With breakthroughs increasingly hard to come by and patented drugs fiercely protected, the pharmaceutical industry has not traditionally been known for a collaborative approach to drug development. But a new EU-funded programme in development aims to change this dynamic.

The Biobanking and Biomolecular Resources Research Infrastructure (BBMRI) is developing an ambitious idea to create a pan-European research network in which the scientific community – academia, the public sector or industry – can share medical data and biobank samples. The programme’s organisers hope that this will lead to a more unified and cooperative approach to research, with better access to international samples and intellectual resources. BBMRI could be operational across Europe as early as the beginning of 2012, according to project coordinator Kurt Zatloukal.

But how will big pharma react to this new paradigm? We talk to Dr David Cox, senior vice-president at Pfizer and a member of BBMRI’s scientific advisory board, for his view on the programme and the role that industry could play.

Chris Lo: Could you describe your role in drug development at Pfizer?

David Cox: I run the group of individuals that are using human genetic information to try and identify individuals who are more homogeneous in terms of the biological basis of their disease. So we can identify those people to put into trials as well as be able to come up with novel approaches to therapeutics.

“When you think about the total amount of intellectual horsepower to help understand biology, the majority of it is outside pharma.”

In addition to the genetics, we use quantitative modelling as a way of addressing some of these issues. When you’re working with whole organisms, it’s more than just the genes, it’s working out what all the different physiological parameters are too. This kind of genetics and modelling information in early discovery in pharma hasn’t really been that successful in the past. So what we’re trying to do is instead of studying things at the basic science level and then throwing it over the wall to the clinicians, we’re trying to begin with the unmet clinical needs as the starting point, in using genetics as the link to the kind of biology that you would like to study in order to deal with that unmet need.

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CL: How is the pharmaceutical industry connected with BBMRI?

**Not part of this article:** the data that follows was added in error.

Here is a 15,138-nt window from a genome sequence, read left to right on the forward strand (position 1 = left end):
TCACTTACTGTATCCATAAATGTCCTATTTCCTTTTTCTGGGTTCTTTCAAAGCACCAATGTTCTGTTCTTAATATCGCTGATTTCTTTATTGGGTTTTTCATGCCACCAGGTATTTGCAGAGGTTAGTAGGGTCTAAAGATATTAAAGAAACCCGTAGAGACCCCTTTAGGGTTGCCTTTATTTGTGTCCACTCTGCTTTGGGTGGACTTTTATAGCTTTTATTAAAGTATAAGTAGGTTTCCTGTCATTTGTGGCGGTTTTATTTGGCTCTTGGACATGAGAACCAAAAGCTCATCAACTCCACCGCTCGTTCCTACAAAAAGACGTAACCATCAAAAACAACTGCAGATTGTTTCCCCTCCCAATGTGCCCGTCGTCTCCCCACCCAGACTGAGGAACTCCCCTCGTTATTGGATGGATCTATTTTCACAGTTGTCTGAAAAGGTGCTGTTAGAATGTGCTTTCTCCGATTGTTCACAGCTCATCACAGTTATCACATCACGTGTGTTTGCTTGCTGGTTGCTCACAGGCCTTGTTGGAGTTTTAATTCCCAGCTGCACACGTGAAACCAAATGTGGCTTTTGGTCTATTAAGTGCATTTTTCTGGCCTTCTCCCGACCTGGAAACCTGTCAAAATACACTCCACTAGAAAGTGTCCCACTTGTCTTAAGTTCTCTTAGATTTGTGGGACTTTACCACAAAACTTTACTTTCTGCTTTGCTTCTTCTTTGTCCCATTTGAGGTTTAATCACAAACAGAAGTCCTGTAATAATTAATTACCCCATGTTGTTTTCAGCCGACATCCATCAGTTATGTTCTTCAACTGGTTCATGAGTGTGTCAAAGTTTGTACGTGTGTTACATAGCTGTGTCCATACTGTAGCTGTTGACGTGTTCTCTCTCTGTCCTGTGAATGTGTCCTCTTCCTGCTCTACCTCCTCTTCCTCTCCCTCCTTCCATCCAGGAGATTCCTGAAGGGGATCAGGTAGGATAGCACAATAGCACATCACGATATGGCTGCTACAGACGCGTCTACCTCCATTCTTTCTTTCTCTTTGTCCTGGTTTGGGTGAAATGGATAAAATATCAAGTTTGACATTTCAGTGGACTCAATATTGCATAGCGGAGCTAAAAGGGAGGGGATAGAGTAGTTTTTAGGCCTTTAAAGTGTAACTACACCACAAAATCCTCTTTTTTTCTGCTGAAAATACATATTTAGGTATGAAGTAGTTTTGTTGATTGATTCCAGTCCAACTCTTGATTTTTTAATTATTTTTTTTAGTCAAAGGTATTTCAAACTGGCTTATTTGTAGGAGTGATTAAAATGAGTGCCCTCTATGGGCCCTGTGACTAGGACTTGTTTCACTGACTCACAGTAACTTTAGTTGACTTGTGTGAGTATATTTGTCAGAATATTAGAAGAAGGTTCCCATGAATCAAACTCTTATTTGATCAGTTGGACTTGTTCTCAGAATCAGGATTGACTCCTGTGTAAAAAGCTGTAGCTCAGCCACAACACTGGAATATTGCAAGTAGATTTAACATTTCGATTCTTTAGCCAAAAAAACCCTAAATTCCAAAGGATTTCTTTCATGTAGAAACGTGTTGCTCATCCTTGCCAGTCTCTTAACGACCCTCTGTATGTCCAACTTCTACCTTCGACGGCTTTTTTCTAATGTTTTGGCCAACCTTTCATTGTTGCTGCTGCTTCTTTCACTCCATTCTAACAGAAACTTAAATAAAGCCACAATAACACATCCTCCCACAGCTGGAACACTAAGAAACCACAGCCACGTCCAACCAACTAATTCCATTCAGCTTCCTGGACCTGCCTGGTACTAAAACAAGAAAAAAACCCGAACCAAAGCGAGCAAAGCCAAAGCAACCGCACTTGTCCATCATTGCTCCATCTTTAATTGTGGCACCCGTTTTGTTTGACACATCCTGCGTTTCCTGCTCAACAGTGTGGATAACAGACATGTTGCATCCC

DC: I think everyone focuses, or has focused in the past, on a lot of tissue samples. But tissue samples in the absence of really detailed clinical information, from my point of view, really aren’t very valuable. And the difficulty right now is that lots of individuals and different types of companies want to sell the pharmaceutical industry samples. But what we’ve learned is that samples without good clinical information aren’t very useful.

The other thing the pharmaceutical industry has learned is that when you’re trying to tie up proprietary intellectual property on very early results before you understand enough biology, it’s more effective to just set the money on fire and warm up your hands because it doesn’t lead to anything useful. So the pharmaceutical industry now understands that it needs to be actively engaged, not just at the money level but at the intellectual level, of understanding biology better with the public sector. Working with an organisation like BBMRI, where pharma can bring some of its expertise and some of its knowledge to answer specific questions and at the same time have access to this large scale epidemiological data, would be a fantastic thing. Our company is looking at this as pre-competitive research and what we bring to it is intellectual manpower and know-how as well as money, and what we learn from using any samples this way would go back into the public domain so all comers could use the knowledge of the biology gains to come up with new therapies.

CL: What can industry contribute to something like BBMRI and what will it get out of it?

DC: What they can contribute is internal knowledge with respect to certain aspects of this unmet medical need. So, in our own case, there’s lots of technical expertise in academics but what we do in genetics is everything we can to complement that. So we’re developing new applications of technologies that actually aren’t available in the public domain and we make those available. One example of that is that we’re using DNA sequencing to be able to characterise the normal human immune system in ways that haven’t been done before.

What we get out of it is a better understanding of the biology that allows us to go and make new therapeutics, but it would allow anybody else to do it too. So you ask, “Why give other people that opportunity?” From our point of view, if someone else makes a drug faster than a pharmaceutical company, then shame on us.

CL: BBMRI seems like a step in a more “open source” direction for medical data – is this step compatible with industry, which has traditionally had less of a tendency towards cooperation?

“Pfizer is looking at this as pre-competitive research and what we learn from using any samples this way would go back into the public domain.”